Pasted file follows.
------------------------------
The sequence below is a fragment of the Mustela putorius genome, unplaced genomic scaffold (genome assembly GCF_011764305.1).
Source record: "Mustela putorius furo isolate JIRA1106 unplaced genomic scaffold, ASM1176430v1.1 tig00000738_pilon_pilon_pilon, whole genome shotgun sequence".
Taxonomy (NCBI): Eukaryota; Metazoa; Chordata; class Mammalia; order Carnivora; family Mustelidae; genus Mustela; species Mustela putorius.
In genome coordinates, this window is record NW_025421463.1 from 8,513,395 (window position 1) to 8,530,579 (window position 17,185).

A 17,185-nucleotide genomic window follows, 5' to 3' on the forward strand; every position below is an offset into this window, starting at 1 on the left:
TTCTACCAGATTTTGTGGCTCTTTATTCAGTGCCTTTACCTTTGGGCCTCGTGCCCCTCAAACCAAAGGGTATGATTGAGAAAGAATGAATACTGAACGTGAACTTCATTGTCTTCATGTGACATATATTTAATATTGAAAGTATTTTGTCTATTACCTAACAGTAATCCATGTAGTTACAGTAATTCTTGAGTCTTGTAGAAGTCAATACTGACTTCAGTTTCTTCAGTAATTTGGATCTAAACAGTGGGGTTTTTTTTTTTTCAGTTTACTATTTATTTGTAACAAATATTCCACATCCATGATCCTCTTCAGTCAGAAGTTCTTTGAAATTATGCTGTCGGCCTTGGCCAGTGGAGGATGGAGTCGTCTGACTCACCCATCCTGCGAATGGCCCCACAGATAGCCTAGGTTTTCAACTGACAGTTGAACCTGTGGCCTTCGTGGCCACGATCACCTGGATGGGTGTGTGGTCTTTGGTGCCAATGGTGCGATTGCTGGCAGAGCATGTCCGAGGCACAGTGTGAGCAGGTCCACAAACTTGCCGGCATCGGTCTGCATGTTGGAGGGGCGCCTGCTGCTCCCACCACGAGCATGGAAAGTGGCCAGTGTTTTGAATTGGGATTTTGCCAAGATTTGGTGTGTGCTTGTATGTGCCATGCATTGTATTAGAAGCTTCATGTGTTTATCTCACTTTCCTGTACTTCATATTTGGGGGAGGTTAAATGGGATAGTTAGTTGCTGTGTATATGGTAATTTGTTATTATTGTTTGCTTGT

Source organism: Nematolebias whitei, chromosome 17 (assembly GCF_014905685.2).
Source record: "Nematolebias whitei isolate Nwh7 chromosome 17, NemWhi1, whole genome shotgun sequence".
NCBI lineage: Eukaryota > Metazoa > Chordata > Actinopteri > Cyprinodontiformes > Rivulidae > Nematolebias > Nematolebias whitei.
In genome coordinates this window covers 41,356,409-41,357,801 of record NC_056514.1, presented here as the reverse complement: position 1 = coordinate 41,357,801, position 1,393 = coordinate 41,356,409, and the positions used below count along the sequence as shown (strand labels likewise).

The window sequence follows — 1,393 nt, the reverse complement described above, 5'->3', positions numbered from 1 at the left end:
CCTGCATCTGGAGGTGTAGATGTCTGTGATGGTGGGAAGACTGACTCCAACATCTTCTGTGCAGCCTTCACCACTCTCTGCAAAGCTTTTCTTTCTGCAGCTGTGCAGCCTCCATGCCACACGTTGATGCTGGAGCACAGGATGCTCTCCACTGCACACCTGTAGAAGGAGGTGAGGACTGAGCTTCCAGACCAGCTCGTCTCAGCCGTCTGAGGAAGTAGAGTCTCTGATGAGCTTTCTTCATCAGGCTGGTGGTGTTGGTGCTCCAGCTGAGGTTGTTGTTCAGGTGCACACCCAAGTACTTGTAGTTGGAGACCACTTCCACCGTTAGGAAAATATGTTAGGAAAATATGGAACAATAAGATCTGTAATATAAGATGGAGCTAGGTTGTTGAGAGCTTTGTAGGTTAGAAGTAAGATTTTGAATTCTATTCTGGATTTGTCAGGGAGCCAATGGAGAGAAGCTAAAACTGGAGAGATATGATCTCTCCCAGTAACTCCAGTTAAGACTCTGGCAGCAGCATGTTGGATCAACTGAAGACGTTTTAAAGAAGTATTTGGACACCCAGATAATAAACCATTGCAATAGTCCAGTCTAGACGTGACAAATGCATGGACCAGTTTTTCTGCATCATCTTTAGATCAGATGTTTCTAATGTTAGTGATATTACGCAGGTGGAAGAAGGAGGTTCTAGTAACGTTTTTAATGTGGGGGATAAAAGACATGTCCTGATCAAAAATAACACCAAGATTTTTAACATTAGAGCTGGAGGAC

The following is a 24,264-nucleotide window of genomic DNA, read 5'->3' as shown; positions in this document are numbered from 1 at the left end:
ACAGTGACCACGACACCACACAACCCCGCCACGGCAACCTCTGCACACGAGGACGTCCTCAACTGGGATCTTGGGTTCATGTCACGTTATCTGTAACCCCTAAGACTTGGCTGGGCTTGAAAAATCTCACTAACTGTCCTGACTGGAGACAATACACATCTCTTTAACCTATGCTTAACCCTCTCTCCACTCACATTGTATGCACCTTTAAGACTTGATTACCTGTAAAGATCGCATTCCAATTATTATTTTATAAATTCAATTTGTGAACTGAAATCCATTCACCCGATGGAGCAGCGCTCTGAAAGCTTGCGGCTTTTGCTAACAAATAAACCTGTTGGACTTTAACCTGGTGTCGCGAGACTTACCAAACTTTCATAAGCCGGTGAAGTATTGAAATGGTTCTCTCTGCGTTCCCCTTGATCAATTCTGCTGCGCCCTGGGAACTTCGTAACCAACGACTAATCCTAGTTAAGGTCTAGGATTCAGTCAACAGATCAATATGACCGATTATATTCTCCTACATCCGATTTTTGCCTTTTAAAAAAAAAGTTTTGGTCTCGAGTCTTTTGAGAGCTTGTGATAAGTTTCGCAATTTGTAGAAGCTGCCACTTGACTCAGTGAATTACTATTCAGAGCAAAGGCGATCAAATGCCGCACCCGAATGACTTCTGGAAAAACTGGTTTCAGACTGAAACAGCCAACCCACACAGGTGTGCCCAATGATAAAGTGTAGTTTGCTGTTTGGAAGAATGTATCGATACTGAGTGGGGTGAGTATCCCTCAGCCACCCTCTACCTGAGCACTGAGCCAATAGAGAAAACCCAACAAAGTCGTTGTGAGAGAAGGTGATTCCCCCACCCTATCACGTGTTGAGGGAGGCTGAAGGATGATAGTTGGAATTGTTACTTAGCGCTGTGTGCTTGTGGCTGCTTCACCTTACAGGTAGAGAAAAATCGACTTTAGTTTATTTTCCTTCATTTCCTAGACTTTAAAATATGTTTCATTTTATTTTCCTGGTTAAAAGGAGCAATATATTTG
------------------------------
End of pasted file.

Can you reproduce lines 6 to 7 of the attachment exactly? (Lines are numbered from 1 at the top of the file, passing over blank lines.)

TTCTACCAGATTTTGTGGCTCTTTATTCAGTGCCTTTACCTTTGGGCCTCGTGCCCCTCAAACCAAAGGGTATGATTGAGAAAGAATGAATACTGAACGTGAACTTCATTGTCTTCATGTGACATATATTTAATATTGAAAGTATTTTGTCTATTACCTAACAGTAATCCATGTAGTTACAGTAATTCTTGAGTCTTGTAGAAGTCAATACTGACTTCAGTTTCTTCAGTAATTTGGATCTAAACAGTGGGGTTTTTTTTTTTTCAGTTTACTATTTATTTGTAACAAATATTCCACATCCATGATCCTCTTCAGTCAGAAGTTCTTTGAAATTATGCTGTCGGCCTTGGCCAGTGGAGGATGGAGTCGTCTGACTCACCCATCCTGCGAATGGCCCCACAGATAGCCTAGGTTTTCAACTGACAGTTGAACCTGTGGCCTTCGTGGCCACGATCACCTGGATGGGTGTGTGGTCTTTGGTGCCAATGGTGCGATTGCTGGCAGAGCATGTCCGAGGCACAGTGTGAGCAGGTCCACAAACTTGCCGGCATCGGTCTGCATGTTGGAGGGGCGCCTGCTGCTCCCACCACGAGCATGGAAAGTGGCCAGTGTTTTGAATTGGGATTTTGCCAAGATTTGGTGTGTGCTTGTATGTGCCATGCATTGTATTAGAAGCTTCATGTGTTTATCTCACTTTCCTGTACTTCATATTTGGGGGAGGTTAAATGGGATAGTTAGTTGCTGTGTATATGGTAATTTGTTATTATTGTTTGCTTGT

Source organism: Nematolebias whitei, chromosome 17 (assembly GCF_014905685.2).